Voters say California’s budget deficit is an ‘extremely serious’ problem, poll finds

California Gov. Gavin Newsom discusses his proposed state budget for the 2024-2025 fiscal year in Sacramento.
(Rich Pedroncelli / Associated Press)

Half of California registered voters consider the state budget deficit an “extremely serious” problem, and 57% believe the state is headed in the wrong direction, according to a new UC Berkeley Institute of Governmental Studies poll co-sponsored by the Los Angeles Times.

The survey was conducted days before Gov. Gavin Newsom unveiled an outline of his $291.5-billion spending plan for the next fiscal year and plans to address the $37.9-billion deficit projected by his administration. However grim, Newsom’s shortfall estimate is rosier than a December projection from the Legislative Analyst’s Office of a $68-billion budget hole.

“Voters are concerned about it, and they’re going to hold it against the governor and the Legislature to do something about it,” said Mark DiCamillo, director of the Berkeley poll and a longtime California pollster.


The state budget relies heavily on capital gains taxes paid by California’s highest earners, making state revenues prone to volatility in the stock market.

Lower-than-expected revenues, delayed tax deadlines and overspending based on inaccurate budget projections created California’s grim financial picture.

The governor’s proposed solution includes declaring a budget emergency to dip into the state’s rainy day reserves; cutting $8.5 billion in spending from programs that support climate change efforts, housing and other services; and reconsidering a minimum wage increase for healthcare workers.

With weaker revenues than expected, Gov. Gavin Newsom wants to declare a budget emergency and ask California lawmakers to dip into the state’s reserves.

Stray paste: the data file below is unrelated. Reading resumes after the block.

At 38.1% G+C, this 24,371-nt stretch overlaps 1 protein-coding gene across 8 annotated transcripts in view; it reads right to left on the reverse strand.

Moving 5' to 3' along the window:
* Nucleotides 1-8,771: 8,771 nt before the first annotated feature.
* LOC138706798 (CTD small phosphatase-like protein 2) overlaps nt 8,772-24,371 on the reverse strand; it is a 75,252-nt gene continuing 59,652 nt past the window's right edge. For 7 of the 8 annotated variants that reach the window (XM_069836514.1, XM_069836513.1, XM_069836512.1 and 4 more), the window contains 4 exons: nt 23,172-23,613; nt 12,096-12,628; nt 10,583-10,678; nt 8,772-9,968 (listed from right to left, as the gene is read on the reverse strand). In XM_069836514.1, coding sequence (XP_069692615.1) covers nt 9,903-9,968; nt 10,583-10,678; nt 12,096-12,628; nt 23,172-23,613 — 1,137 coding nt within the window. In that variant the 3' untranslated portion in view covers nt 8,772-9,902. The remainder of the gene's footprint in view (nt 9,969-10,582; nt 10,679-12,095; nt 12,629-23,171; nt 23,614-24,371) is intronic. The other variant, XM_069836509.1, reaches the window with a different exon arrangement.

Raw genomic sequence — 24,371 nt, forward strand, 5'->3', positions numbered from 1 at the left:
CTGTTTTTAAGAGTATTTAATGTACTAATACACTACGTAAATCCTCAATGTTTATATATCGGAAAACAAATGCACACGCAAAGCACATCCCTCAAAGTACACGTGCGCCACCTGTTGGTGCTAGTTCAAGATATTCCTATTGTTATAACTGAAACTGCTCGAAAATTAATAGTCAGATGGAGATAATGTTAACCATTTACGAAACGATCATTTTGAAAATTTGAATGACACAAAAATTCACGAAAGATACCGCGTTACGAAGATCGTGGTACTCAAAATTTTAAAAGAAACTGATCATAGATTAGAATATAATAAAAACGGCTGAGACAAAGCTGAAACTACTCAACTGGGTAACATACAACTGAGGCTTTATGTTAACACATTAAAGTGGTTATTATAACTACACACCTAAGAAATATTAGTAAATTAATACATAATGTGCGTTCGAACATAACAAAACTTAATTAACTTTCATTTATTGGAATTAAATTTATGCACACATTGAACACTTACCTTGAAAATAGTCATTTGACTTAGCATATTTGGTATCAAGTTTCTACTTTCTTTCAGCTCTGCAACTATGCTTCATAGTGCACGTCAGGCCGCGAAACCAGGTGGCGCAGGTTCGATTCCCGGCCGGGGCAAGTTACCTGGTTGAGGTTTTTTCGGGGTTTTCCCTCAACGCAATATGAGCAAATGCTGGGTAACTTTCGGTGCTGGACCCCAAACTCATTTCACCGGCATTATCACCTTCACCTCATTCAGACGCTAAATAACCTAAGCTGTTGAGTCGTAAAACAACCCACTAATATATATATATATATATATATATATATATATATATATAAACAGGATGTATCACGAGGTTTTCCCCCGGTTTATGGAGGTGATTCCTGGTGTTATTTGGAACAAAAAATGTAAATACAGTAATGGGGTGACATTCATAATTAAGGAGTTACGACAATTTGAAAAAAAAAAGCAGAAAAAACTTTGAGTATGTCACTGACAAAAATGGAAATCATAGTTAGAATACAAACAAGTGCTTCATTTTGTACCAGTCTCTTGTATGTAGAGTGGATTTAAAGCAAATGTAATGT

Jan. 10, 2024

When asked how they think California should offset the deficit, a majority of voters, 51%, support cuts to government services, and 35% want to use the rainy day fund. Among less popular savings measures, 17% of voters want to borrow from special funds.

The governor and voters appear in agreement in their opposition to raising taxes, which only 13% backed in the Berkeley poll.

California Assembly member Alex Lee (D-San Jose) has proposed raising taxes under his proposed Wealth Tax Act, which would impose a 1.5% tax on net worth above $1 billion in 2024 and 2025; and a 1% tax on net worth exceeding $50 million and an additional 0.5% tax on net worth over $1 billion as of 2026.


The governor has repeatedly rejected the idea of raising state taxes to offset the deficit.

Support for taxes on the wealthy have laid the foundation for California’s progressive tax structure, which leads to the state’s wild revenue swings, DiCamillo said.

The governor’s popularity has tumbled this year as he’s amplified his role in national politics and campaigned outside of California.

Nov. 7, 2023

Newsom’s 46% approval rating in the January poll remains largely unchanged from late October when voters gave him historic low marks. The latest poll found that 47% disapprove of his job performance as governor. Newsom terms out of office in 2026, so he doesn’t have a reelection to worry about.

The shortfall creates a new political dilemma for Newsom as he’s forced to make difficult spending decisions during budget negotiations with lawmakers over the next few months that could frustrate his allies and voters.

Environmental groups pushed back on the governor’s nearly $3 billion in proposed cuts for climate change programs. Other groups, such as the County Welfare Directors Assn., were concerned about reductions in funding for social services.

Overall, voters demonstrated little confidence in the direction of the state: 57% said California is headed the wrong way and only one-third said things are going right, the poll found.

The Berkeley IGS poll was conducted online Jan. 4-8 among a random sample of 8,199 registered California voters, including a weighted sub-sample of 4,470 voters likely to take part in the March 5 primary.

The results were weighted to match census and voter registration benchmarks, so estimates of the margin of error may be imprecise. The results have an estimated margin of error of 1.5 percentage points in either direction for the full sample.